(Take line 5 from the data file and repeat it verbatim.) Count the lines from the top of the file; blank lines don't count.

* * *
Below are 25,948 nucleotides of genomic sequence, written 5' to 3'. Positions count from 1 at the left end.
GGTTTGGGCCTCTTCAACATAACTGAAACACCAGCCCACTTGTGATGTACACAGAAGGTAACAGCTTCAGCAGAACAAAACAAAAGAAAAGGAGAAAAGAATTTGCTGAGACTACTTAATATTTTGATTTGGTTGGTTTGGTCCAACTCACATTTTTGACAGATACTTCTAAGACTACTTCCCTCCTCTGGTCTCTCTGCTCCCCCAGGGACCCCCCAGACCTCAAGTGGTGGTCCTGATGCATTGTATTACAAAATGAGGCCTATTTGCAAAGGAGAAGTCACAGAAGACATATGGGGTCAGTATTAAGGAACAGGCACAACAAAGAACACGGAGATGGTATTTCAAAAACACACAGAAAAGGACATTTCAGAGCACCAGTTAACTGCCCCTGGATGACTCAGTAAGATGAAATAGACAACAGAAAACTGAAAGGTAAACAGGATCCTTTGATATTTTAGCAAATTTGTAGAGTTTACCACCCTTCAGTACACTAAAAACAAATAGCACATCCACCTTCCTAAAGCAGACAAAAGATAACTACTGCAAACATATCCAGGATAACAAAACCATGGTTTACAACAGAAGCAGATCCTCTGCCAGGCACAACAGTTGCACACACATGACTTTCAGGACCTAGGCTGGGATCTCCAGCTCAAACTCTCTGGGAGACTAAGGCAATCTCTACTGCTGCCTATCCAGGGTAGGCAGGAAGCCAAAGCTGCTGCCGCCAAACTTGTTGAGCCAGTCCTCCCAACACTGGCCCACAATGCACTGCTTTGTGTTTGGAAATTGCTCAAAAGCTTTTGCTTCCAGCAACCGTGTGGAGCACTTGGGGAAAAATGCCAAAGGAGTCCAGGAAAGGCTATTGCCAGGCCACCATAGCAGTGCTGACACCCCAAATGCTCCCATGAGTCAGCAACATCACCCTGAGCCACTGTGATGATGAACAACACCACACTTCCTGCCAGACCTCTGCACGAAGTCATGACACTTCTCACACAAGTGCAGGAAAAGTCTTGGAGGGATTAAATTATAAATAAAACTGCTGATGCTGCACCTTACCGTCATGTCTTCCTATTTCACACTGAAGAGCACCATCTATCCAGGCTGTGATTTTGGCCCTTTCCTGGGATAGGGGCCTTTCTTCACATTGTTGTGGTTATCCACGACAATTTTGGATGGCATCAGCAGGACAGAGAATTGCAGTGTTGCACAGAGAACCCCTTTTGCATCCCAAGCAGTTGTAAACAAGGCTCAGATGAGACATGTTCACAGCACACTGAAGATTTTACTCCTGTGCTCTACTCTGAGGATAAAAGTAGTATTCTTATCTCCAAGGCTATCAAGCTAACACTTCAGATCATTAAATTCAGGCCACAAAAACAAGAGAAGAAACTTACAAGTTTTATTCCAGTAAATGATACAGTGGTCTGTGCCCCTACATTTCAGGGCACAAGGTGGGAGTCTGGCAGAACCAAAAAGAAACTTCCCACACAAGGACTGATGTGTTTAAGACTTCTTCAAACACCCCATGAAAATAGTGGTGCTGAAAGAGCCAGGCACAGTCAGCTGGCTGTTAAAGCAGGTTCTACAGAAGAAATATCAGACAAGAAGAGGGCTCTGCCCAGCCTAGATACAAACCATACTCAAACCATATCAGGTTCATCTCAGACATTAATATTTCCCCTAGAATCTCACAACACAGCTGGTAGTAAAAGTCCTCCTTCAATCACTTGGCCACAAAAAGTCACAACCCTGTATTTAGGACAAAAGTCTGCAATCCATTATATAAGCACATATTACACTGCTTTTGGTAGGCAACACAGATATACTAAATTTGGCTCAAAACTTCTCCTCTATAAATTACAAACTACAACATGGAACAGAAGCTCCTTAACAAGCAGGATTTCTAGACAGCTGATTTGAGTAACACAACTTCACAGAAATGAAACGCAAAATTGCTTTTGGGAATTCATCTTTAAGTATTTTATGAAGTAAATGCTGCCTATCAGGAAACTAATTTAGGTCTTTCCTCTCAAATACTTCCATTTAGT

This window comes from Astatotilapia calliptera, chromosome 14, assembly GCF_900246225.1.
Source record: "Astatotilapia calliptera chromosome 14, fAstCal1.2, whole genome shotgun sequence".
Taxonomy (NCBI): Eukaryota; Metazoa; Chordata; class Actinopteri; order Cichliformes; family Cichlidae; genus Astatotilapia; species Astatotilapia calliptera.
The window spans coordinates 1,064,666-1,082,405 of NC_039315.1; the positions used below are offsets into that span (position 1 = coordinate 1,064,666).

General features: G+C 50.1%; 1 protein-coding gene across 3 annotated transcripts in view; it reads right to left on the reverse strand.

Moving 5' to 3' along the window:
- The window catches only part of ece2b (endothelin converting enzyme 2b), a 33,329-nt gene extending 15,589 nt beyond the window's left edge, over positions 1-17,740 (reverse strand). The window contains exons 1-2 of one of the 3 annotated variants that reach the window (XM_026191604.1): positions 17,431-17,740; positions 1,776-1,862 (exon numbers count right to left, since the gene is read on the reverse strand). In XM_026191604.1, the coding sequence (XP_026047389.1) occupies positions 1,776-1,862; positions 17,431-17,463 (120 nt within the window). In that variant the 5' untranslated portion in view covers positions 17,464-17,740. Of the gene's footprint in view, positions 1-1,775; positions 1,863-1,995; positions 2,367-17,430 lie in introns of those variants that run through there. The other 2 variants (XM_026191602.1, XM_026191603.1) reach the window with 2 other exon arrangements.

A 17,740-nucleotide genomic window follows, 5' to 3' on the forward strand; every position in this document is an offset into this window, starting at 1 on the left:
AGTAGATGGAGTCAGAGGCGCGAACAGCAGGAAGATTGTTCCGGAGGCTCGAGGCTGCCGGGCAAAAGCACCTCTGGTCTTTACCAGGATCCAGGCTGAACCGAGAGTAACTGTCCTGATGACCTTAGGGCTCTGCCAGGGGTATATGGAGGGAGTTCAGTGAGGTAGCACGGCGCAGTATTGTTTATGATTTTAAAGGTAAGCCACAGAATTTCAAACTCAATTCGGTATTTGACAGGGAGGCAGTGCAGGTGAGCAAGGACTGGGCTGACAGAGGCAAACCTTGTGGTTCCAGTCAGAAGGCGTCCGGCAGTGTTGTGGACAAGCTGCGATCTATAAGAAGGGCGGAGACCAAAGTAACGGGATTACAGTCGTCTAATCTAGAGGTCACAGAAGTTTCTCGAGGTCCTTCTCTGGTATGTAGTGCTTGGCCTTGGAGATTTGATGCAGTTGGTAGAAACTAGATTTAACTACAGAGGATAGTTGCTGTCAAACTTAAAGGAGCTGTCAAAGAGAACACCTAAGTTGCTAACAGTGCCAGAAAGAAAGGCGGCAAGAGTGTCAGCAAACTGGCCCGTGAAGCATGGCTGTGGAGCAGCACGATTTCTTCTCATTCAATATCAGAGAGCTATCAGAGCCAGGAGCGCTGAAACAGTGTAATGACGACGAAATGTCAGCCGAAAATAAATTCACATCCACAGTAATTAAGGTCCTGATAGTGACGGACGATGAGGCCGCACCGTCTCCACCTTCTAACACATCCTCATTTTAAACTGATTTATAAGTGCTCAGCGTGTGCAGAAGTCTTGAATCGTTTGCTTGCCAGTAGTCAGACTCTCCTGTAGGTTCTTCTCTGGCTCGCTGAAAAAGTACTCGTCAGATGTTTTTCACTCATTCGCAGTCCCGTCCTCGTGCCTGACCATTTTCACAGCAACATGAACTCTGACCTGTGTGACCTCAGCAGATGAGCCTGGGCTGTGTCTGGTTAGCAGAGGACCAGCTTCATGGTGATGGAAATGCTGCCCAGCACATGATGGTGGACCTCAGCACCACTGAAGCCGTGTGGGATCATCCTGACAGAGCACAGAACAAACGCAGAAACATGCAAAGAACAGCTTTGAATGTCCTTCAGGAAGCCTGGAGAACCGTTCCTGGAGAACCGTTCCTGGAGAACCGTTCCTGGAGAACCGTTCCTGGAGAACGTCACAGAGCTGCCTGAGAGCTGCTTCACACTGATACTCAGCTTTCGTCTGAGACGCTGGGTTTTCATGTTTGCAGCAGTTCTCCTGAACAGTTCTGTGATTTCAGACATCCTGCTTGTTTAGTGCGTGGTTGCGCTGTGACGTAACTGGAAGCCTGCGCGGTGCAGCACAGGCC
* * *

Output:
Taxonomy (NCBI): Eukaryota; Metazoa; Chordata; class Actinopteri; order Cichliformes; family Cichlidae; genus Astatotilapia; species Astatotilapia calliptera.